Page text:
Sharing God’s compassionate forgiveness
Father, it’s been 20 years.” “Father, it’s been 35 years.” “Father, it’s been a real long time since I’ve been here.” There aren’t words adequate to the task of describing how it feels to be a confessor when someone steps into the reconciliation chapel and awkwardly begins to explain that it has been a very long time since she or he experienced the sacrament of reconciliation. I feel deeply honored. I am slightly scared. I am moved by the other person’s courage – the courage it took to simply step through the door. I am humbled to be able to share God’s compassionate forgiveness with a child who has wandered away but who, for whatever mysterious reason, has chosen to return. I have a better sense of what it must have been like for the prodigal father.
Perhaps the biggest surprise of my young priestly life is the tremendous sense of the sacred that I encounter when I celebrate the sacrament of reconciliation. While there will be those inevitable few times when it feels like simply going through the motions, I have to admit that some of the most intensely beautiful and God-filled moments in my life have occurred in the context of this most misunderstood sacrament. Each time I prepare to celebrate reconciliation, I realize that I am treading on holy ground – the ground of individual and community life, the ground of lives lived in the presence of God. Yet time and again, I have been given the special privilege of witnessing God’s unrelenting love soften the hearts and minds of so many who, in fear and trepidation, made that choice to walk through the door and enter into the reconciling presence of God.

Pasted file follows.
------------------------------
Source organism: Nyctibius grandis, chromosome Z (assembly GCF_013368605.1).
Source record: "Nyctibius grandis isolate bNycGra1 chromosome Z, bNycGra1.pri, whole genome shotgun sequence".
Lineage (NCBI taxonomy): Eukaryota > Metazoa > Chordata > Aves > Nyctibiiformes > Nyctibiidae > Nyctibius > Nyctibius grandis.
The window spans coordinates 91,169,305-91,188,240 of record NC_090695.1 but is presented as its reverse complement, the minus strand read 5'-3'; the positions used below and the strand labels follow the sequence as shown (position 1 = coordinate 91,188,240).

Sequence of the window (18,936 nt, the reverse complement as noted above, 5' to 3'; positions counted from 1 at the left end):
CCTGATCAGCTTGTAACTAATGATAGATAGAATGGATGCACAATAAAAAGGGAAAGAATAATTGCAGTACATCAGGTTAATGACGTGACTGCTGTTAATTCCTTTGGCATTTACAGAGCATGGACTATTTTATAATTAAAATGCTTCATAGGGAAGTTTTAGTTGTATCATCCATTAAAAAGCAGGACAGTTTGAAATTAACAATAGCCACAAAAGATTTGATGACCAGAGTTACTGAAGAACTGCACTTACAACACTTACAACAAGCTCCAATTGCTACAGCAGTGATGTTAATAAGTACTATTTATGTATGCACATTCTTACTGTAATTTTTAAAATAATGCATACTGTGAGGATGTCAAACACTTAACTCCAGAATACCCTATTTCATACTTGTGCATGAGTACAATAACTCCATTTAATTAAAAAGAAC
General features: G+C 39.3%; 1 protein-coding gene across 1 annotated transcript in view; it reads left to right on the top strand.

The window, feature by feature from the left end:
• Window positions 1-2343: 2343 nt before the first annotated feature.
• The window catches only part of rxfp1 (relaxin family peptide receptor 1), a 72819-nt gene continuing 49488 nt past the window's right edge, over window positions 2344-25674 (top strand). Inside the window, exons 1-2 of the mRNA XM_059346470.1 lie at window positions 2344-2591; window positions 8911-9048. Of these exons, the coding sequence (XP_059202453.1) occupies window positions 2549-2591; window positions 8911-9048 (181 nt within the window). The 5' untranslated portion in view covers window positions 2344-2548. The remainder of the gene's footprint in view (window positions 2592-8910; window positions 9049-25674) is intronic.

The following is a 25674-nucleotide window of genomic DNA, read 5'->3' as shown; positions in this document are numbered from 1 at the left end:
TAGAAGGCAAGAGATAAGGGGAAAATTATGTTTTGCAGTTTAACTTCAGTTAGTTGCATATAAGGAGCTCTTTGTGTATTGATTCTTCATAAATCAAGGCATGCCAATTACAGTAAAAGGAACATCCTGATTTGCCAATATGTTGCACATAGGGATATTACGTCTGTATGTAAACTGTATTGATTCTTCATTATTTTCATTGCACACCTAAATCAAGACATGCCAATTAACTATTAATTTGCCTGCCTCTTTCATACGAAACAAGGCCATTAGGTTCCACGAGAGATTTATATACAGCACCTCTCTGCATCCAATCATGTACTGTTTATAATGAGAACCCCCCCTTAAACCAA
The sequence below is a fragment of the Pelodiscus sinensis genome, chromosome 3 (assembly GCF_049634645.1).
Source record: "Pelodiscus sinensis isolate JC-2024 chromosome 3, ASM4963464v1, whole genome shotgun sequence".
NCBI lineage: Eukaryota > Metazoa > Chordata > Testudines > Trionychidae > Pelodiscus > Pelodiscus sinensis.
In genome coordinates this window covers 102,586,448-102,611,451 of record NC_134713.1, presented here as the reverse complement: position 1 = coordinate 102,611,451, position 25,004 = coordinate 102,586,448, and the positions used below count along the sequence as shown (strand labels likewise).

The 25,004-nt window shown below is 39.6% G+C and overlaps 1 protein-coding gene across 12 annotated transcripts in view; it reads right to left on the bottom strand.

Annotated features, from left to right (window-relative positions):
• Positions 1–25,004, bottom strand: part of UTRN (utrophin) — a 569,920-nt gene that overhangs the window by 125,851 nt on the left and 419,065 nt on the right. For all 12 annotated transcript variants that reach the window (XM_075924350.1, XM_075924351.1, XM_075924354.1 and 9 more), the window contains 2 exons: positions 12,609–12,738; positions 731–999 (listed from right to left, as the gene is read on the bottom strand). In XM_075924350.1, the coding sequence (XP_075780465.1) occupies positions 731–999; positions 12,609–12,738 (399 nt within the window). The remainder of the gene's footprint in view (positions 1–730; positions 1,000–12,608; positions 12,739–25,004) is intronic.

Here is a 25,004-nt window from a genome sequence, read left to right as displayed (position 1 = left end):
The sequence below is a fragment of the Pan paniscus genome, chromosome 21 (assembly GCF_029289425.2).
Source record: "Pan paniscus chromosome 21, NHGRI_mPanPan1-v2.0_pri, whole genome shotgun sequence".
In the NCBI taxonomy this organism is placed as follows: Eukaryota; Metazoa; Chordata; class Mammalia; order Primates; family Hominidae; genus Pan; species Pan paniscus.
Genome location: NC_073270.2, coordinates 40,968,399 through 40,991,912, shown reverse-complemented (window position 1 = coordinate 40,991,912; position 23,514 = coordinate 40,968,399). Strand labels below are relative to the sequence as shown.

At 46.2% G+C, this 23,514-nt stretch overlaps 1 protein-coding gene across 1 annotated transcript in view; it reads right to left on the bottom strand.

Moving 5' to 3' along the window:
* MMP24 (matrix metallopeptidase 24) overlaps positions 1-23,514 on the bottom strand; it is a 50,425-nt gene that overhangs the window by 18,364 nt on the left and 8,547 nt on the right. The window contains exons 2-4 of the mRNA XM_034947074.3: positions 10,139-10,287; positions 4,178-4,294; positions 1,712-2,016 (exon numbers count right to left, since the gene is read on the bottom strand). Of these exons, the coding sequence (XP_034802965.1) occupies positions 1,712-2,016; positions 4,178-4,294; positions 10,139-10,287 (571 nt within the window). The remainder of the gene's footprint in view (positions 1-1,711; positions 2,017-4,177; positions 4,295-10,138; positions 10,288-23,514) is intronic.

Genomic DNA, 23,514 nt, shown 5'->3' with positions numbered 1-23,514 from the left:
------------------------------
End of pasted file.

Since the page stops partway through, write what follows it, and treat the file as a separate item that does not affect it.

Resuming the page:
If it’s been a while since you last experienced reconciliation, I encourage you to come back to the sacrament during Lent. Perhaps the last time you didn’t have such a positive experience. Simply be honest and admit that, but don’t let the human foibles of one such as myself keep you from experiencing God’s tender mercy. I’m sorry if that’s been the case. We priests can be painfully human at times.
Don’t worry if it’s been a while and you’re unsure about what to do or say when you come to receive reconciliation. Simply let the priest-confessor know that and then allow him to guide you through the sacrament. No one will think any less of you for being open and honest. Please don’t let fear or misunderstanding keep you from reconciliation.
The sacrament of reconciliation is not easy I suppose, in part, because it’s often hard to ask forgiveness and sometimes even more difficult to believe that we have been forgiven. Imagine being critically injured in a drive-by shooting. After a slow, painful recovery, the victim offers forgiveness to the assailant. That’s exactly what Sam Miller did. Imagine forgiving your mother after learning that she accidentally burned a lottery ticket worth $34 million. Lisa Stechschulte did just that. Bishop Carl Mengeling and Bishop Kenneth Povish reflect on the power of God’s forgiveness and reconciliation’s role as part of our spiritual life. All this and more await your Lenten reflection as we continue our journey in FAITH.